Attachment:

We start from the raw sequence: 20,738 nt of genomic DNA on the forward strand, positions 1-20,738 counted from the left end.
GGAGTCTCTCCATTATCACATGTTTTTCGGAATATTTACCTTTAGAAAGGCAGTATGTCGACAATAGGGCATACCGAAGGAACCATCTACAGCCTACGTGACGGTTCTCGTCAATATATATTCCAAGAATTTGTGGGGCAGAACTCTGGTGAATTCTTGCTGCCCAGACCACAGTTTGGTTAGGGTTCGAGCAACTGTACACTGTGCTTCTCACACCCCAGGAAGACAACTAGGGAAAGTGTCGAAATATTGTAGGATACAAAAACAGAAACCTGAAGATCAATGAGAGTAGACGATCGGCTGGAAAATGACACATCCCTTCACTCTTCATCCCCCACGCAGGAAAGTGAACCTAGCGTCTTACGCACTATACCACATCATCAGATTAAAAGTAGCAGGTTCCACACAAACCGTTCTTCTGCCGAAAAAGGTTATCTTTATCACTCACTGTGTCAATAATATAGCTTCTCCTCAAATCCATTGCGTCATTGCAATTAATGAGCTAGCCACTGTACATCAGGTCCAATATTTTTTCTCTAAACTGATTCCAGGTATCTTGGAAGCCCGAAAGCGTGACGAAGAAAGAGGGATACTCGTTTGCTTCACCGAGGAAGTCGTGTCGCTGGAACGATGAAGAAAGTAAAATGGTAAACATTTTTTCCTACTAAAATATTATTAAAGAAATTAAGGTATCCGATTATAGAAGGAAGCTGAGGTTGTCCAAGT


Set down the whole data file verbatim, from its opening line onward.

We start from the raw sequence: 20,738 nt of genomic DNA on the forward strand, positions 1-20,738 counted from the left end.
GGAGTCTCTCCATTATCACATGTTTTTCGGAATATTTACCTTTAGAAAGGCAGTATGTCGACAATAGGGCATACCGAAGGAACCATCTACAGCCTACGTGACGGTTCTCGTCAATATATATTCCAAGAATTTGTGGGGCAGAACTCTGGTGAATTCTTGCTGCCCAGACCACAGTTTGGTTAGGGTTCGAGCAACTGTACACTGTGCTTCTCACACCCCAGGAAGACAACTAGGGAAAGTGTCGAAATATTGTAGGATACAAAAACAGAAACCTGAAGATCAATGAGAGTAGACGATCGGCTGGAAAATGACACATCCCTTCACTCTTCATCCCCCACGCAGGAAAGTGAACCTAGCGTCTTACGCACTATACCACATCATCAGATTAAAAGTAGCAGGTTCCACACAAACCGTTCTTCTGCCGAAAAAGGTTATCTTTATCACTCACTGTGTCAATAATATAGCTTCTCCTCAAATCCATTGCGTCATTGCAATTAATGAGCTAGCCACTGTACATCAGGTCCAATATTTTTTCTCTAAACTGATTCCAGGTATCTTGGAAGCCCGAAAGCGTGACGAAGAAAGAGGGATACTCGTTTGCTTCACCGAGGAAGTCGTGTCGCTGGAACGATGAAGAAAGTAAAATGGTAAACATTTTTTCCTACTAAAATATTATTAAAGAAATTAAGGTATCCGATTATAGAAGGAAGCTGAGGTTGTCCAAGT